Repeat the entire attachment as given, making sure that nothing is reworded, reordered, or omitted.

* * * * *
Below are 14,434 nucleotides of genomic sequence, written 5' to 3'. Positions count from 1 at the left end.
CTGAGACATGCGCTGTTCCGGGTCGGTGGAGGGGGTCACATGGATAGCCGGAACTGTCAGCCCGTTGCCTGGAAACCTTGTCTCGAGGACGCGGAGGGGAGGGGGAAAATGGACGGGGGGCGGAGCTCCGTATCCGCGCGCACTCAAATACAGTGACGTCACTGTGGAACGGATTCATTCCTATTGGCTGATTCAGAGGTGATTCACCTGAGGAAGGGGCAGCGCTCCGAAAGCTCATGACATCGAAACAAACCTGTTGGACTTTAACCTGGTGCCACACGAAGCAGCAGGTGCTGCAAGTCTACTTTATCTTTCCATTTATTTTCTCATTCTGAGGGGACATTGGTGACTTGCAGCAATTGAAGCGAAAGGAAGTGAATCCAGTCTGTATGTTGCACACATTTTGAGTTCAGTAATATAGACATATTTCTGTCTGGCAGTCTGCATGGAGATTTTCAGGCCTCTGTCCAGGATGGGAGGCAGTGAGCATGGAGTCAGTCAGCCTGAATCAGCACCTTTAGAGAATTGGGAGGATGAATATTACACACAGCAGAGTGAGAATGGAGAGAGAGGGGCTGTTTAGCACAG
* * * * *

Below are 14,434 nucleotides of genomic sequence, written 5' to 3'. Positions count from 1 at the left end.
CTGAGACATGCGCTGTTCCGGGTCGGTGGAGGGGGTCACATGGATAGCCGGAACTGTCAGCCCGTTGCCTGGAAACCTTGTCTCGAGGACGCGGAGGGGAGGGGGAAAATGGACGGGGGGCGGAGCTCCGTATCCGCGCGCACTCAAATACAGTGACGTCACTGTGGAACGGATTCATTCCTATTGGCTGATTCAGAGGTGATTCACCTGAGGAAGGGGCAGCGCTCCGAAAGCTCATGACATCGAAACAAACCTGTTGGACTTTAACCTGGTGCCACACGAAGCAGCAGGTGCTGCAAGTCTACTTTATCTTTCCATTTATTTTCTCATTCTGAGGGGACATTGGTGACTTGCAGCAATTGAAGCGAAAGGAAGTGAATCCAGTCTGTATGTTGCACACATTTTGAGTTCAGTAATATAGACATATTTCTGTCTGGCAGTCTGCATGGAGATTTTCAGGCCTCTGTCCAGGATGGGAGGCAGTGAGCATGGAGTCAGTCAGCCTGAATCAGCACCTTTAGAGAATTGGGAGGATGAATATTACACACAGCAGAGTGAGAATGGAGAGAGAGGGGCTGTTTAGCACAG